Relief from Seasonal Allergy Using Nasal Irrigation

Every spring and fall, tens of thousands of people suffer from allergic rhinitis caused by pollens in the air. People refer to this as “hayfever”, “rose fever” and “seasonal allergy”. In the spring trees are the major culprit. In the fall the ragweeds cause the most problems. No matter the source, the result is the same. Itchy, watery eyes and nasal drip and congestion. Constant sneezing and a runny nose round out the list of symptoms that have people feeling miserable.

People have been saying for years that rinsing the nasal passages and sinus area would remove pollens and bring relief. There has been a recent surge in interest in neti pots and sinus irrigating devices.

The University of California’s School of Medicine in San Diego California set out to see if nasal irrigation really worked. They studied 211 people who were diagnosed with sinonasal disease and 20 people who were symptom free as a control.

Each group irrigated their nasal cavities using hypertonic saline solution twice a day for 3 to 6 weeks. The participants rated their symptoms and completed questionnaire before starting the irrigation regimen and at the end. The people who had been diagnosed with nasal disease before the trial showed significant improvement in 23 of the 30 symptoms included on the questionnaire.

The University of Wisconsin’s School of Medicine and Public Health also looked at nasal irrigation. They studied patients who were already using nasal irrigation for chronic sinus symptoms to determine if these patients experienced any associated relief with their allergies or asthma. They performed an in-depth review of 28 participants in a prior nasal irrigation study. The patients were receiving daily nasal irrigation. They found that 12 of 21 subjects with had improved symptoms, 2 of 7 patients with asthma had improvement and 1 of 2 subjects with nasal polyposis reported a positive association between nasal irrigation and asthma or nasal polyposis symptoms.

Neti pots look a little bit like Aladdin’s lamp or an elongated tea pot. They work on the force of gravity to send a stream of warm saline solution into one nostril and out the other. This is best done with your head over the sink or bathtub!

The problem with neti pots is that they are limited by the force of gravity. Also, it is very difficult to create a pulsing action with a neti pot. A neti pot delivers more of a steady stream. A pulsing action is more effective for removing pollens and that is the aim with irrigation for seasonal rhinitis.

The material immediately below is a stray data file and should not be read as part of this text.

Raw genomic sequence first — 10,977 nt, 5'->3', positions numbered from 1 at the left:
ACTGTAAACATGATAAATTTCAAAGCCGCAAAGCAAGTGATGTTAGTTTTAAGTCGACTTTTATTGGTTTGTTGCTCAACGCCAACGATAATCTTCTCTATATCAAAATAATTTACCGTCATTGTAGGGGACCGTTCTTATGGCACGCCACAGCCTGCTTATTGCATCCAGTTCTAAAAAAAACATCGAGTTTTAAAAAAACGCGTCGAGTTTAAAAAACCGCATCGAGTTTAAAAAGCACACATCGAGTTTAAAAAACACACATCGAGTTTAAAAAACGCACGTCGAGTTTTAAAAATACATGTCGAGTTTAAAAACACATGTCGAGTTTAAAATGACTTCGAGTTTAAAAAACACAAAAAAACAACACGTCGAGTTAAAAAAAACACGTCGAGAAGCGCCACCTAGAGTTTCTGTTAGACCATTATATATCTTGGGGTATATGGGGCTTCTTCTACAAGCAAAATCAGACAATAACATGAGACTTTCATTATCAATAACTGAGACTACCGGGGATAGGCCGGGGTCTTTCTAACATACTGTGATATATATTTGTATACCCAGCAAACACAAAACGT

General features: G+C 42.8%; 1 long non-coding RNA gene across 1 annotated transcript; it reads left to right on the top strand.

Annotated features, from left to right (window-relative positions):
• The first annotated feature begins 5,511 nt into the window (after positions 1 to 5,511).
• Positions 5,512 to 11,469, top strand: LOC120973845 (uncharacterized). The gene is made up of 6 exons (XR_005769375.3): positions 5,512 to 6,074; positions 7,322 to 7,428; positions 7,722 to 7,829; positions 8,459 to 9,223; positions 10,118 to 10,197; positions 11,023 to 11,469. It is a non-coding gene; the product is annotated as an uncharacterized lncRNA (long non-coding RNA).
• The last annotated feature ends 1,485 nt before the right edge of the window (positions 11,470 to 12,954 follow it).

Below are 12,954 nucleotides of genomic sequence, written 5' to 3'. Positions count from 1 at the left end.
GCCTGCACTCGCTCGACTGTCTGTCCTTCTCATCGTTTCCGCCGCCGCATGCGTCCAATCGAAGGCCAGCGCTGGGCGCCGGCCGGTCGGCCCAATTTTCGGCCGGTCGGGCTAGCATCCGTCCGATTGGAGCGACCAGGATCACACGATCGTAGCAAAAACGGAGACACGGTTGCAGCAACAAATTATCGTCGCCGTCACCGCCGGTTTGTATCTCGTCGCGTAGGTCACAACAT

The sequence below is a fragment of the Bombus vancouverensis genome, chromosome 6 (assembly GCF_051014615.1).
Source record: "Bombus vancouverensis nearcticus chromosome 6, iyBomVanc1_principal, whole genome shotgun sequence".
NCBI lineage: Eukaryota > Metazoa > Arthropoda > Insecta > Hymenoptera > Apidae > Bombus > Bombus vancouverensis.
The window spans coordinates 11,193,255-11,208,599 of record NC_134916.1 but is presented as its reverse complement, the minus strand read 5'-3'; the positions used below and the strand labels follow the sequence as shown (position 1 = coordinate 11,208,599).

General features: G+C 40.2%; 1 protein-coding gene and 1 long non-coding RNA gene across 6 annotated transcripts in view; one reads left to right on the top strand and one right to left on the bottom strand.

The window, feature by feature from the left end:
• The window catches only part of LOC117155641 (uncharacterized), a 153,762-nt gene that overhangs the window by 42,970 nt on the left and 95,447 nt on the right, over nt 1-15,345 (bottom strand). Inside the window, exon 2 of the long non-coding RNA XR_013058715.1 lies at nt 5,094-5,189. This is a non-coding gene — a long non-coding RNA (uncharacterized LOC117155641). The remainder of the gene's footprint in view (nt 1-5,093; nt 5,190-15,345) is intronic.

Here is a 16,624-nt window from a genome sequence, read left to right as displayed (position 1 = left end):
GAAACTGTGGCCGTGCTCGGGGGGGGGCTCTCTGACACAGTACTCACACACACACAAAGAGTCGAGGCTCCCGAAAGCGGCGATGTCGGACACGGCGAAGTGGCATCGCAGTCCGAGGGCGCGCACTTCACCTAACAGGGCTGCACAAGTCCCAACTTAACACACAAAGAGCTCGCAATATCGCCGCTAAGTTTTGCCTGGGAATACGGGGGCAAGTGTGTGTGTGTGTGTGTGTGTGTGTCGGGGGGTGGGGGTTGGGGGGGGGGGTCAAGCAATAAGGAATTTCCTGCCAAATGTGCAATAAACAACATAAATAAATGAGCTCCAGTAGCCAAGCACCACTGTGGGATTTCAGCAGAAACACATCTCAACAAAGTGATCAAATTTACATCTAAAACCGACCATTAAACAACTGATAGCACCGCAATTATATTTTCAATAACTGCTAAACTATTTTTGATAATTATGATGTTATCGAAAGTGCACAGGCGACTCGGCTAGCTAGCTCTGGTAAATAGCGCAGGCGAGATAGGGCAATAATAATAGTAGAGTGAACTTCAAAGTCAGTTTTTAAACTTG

Health Solutions Medical has created an nasal irrigation system capable of delivering both a gentle pulsating mist spray for soothing moisturizing relief and a more thorough cleansing pulsating rinse to clear the sinuses of pollens and other debris.

The SinuPulse Elite® Advanced Nasal Sinus Irrigation System is a natural, drug free way to relieve your allergy and sinus symptoms caused by sinus infections, allergies and the common cold. Because you are not at the mercy of gravity, the user has control over the force and flow of the water, resulting in a much more effective removal of pollen.

We all know it is not practical to stay inside constantly during seasonal allergy season, it's just too nice outside during the fall months. If you go outside or if your doors or windows are open, you are going to be exposed to the allergy-causing pollens. After pollen exposure, take a shower and wash your hair to remove the pollens that are on the outside of your body. Then perform nasal irrigation to get rid of the pollens that have adhered to the inside of your nasal and sinus passages. Studies show it works.


1. Laryngoscope. 2000 Jul;110(7):1189-93. Clinical study and literature review of nasal irrigation. Tomooka LT, Murphy C, Davidson TM. School of Medicine, University of California San Diego, USA.

2. WMJ. 2008 Apr;107(2):69-75. Nasal irrigation for chronic sinus symptoms in patients with allergic rhinitis, asthma, and nasal polyposis: a hypothesis generating study. Rabago D, Guerard E, Bukstein D. Department of Family Medicine, University of Wisconsin School of Medicine and Public Health, Madison, Wis, USA.

 


 

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